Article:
As with my most re-reads of The Hunger Games and Catching Fire I’m realizing (once again) how much things change between re-reads based on where you are in your life, what you’re doing in life and any other number of uncontrollable factors. Looking back on my original review in September 2010, I see that my thoughts haven’t changed too much, but my understanding and appreciation of Collins’ storytelling/building has increased.
I’ll go ahead and get my major gripe of Catching Fire and Mockingjay out-of-the-way: these were not two books, they were one book that was split into two. They had to have been! And I can’t imagine the movie studio splitting the third book into two films unless they are going to add in a lot of additional information that is missing from the series. I mean sure, the books have contained beginnings, middles and ends, but the two books cannot stand alone because their plots are in essence the same plot. In comparison you have the encapsulated first novel. As with the last two reviews don’t read past here if you don’t want anything revealed! (AKA SPOILERS!)
As with the last time I read Mockingjay, the biggest thing that I’ve taken away is the psychological aspect of this final novel and the toll the war takes on all the characters we’ve grown fond of in the past few books. Collins may not be an author or reader’s author, but she is definitely a fascinating author and you have to wonder where her ideas came from for this series, especially this final installment. The trauma that she puts her characters through and their reactions are fascinating, especially the denouement of this series.
The two things I had the strongest reaction to the first time around I didn’t have the same reaction to this time. Katniss’ decision on the 76th Hunger Games and her successful assassination at the end of the story did not leave me as enraged as they did the first time I read the novels. This I think comes from my being three years older and having experienced so much more of life. I now, and then, think she made the correct decision for both of her choices and I see that logically now whereas before I only felt her decisions were correct. It’s hard to explain but decisions like these have to be made after any war and have to be made in such a way as to appease the masses while simultaneously keeping those who lost not so downtrodden as to spark another rebellion.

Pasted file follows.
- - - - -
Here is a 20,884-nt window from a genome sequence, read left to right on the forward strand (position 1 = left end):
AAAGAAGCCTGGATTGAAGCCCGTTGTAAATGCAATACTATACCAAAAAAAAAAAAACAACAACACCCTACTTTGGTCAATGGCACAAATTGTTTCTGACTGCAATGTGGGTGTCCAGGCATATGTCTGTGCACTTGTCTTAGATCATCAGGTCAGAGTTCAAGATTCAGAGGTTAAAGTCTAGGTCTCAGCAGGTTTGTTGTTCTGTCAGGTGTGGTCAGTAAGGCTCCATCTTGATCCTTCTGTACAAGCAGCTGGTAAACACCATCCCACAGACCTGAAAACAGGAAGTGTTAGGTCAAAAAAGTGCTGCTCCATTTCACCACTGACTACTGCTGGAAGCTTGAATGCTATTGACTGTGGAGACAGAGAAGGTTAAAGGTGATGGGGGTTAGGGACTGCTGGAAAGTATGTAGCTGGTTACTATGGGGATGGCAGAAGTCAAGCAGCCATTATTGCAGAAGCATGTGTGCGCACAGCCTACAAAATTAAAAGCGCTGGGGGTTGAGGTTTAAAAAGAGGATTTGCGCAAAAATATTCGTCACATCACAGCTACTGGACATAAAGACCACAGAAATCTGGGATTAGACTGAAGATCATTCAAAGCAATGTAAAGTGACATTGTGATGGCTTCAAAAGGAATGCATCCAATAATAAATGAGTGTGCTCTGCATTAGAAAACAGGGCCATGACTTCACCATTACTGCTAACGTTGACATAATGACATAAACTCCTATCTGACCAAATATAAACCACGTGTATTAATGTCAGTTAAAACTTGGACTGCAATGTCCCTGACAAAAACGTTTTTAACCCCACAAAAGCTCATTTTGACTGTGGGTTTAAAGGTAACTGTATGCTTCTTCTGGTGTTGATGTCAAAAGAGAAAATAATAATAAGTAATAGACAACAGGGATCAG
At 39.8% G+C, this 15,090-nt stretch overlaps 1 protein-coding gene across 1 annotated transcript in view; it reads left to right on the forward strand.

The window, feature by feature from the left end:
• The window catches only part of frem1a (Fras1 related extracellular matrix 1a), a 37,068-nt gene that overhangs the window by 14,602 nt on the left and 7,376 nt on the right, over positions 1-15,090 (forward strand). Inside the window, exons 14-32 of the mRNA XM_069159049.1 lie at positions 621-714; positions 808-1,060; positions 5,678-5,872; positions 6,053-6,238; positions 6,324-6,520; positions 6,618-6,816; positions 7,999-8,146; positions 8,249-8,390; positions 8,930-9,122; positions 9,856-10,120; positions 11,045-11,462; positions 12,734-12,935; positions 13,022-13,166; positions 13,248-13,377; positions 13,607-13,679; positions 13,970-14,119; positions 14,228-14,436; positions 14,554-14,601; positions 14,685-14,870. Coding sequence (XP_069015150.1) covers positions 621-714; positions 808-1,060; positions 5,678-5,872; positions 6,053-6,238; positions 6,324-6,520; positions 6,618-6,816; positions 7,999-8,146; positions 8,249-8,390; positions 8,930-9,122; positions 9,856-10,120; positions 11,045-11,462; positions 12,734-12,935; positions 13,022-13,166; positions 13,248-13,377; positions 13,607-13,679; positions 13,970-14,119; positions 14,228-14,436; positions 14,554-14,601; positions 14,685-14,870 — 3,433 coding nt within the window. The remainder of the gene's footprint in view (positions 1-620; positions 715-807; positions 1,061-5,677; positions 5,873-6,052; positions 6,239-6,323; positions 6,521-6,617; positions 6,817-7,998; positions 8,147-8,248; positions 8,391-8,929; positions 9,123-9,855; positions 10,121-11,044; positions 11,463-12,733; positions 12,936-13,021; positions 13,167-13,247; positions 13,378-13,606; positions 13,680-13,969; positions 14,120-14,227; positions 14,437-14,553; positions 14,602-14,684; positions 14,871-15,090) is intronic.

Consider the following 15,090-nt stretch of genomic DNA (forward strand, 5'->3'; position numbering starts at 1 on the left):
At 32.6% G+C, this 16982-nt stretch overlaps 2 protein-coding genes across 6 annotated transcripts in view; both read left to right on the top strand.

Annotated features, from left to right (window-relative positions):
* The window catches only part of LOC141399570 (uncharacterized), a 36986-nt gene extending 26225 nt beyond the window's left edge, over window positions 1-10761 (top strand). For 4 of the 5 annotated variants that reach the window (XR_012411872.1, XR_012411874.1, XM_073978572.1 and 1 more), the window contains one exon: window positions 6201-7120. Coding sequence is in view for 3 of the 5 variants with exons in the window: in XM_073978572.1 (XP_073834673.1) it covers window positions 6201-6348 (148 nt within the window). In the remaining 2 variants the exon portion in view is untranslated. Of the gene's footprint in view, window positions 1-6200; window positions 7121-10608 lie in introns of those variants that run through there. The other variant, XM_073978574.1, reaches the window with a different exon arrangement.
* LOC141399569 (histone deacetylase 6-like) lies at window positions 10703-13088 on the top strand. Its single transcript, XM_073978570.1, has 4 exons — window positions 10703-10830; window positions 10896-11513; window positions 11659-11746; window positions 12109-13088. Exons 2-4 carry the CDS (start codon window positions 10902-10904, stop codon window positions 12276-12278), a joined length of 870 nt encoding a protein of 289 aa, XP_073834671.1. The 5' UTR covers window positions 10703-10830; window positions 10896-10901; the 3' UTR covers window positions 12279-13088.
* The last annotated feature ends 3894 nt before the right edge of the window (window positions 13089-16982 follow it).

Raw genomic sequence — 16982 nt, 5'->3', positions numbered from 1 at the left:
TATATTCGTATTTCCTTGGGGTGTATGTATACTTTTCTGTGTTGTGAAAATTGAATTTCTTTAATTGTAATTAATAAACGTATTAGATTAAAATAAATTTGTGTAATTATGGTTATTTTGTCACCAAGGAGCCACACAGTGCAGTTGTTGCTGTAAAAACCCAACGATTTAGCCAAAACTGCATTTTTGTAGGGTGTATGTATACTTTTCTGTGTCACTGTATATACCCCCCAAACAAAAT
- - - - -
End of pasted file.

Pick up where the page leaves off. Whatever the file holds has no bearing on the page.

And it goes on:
Now back to why I think this series would’ve only improved with a third novel: exposition. The last two novels although drawn out were so jam-packed with action that there are so many questions unanswered! As I said in my Catching Fire response I rarely want a compendium or addendum book in a series, but in this case I would VERY much like one. Not only how the 75 victors won their games, but also how the surviving victors (prior to the rebellion) ended up dead and only seven of them having survived the rebellion. There were so many things that just left me wanting more even with a 20ish year later epilogue!
Recommendation: You should definitely check out this series. It’s a fascinating look and social commentary on society’s obsession with television and live broadcasting ridiculous events.
Opening Line: “I stare down at my shoes, watching as a fine layer of ash settles on the worn leather.”
Closing Line: “But there are much worse games to play.” (Whited out.)